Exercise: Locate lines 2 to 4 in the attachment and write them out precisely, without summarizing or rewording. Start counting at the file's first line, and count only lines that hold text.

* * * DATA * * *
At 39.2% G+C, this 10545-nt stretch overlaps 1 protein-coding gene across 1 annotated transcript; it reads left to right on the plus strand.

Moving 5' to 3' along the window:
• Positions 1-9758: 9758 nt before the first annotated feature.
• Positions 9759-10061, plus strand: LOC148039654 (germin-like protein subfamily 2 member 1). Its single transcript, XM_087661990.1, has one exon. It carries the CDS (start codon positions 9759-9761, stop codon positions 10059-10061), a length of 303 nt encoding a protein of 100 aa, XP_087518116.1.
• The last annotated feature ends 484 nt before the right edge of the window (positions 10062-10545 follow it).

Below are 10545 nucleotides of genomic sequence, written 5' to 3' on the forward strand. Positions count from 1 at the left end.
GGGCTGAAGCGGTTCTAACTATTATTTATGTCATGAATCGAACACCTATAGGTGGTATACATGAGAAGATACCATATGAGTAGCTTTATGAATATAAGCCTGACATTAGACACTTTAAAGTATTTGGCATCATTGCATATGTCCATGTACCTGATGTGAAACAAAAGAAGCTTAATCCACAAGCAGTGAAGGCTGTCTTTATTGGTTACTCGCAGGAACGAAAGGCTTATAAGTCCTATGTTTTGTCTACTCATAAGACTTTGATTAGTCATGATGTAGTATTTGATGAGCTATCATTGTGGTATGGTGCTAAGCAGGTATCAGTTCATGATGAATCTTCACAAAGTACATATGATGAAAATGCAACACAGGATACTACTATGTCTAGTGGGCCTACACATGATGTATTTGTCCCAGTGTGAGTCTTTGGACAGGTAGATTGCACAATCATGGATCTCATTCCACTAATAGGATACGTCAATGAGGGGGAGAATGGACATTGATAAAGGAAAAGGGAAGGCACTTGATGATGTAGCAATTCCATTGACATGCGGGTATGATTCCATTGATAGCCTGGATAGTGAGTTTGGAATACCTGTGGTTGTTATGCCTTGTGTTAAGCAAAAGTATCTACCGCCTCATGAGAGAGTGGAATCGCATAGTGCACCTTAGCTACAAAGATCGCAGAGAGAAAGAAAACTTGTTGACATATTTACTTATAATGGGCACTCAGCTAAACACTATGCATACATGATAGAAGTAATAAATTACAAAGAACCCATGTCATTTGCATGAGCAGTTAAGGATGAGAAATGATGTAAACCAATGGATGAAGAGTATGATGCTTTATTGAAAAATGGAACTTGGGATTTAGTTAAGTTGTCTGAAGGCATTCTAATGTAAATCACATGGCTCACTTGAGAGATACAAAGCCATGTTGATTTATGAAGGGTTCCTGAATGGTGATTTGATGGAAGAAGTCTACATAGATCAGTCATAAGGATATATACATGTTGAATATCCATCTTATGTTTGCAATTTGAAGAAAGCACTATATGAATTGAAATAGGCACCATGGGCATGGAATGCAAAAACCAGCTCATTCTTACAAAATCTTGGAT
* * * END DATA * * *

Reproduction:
Moving 5' to 3' along the window:
• Positions 1-9758: 9758 nt before the first annotated feature.
• Positions 9759-10061, plus strand: LOC148039654 (germin-like protein subfamily 2 member 1). Its single transcript, XM_087661990.1, has one exon. It carries the CDS (start codon positions 9759-9761, stop codon positions 10059-10061), a length of 303 nt encoding a protein of 100 aa, XP_087518116.1.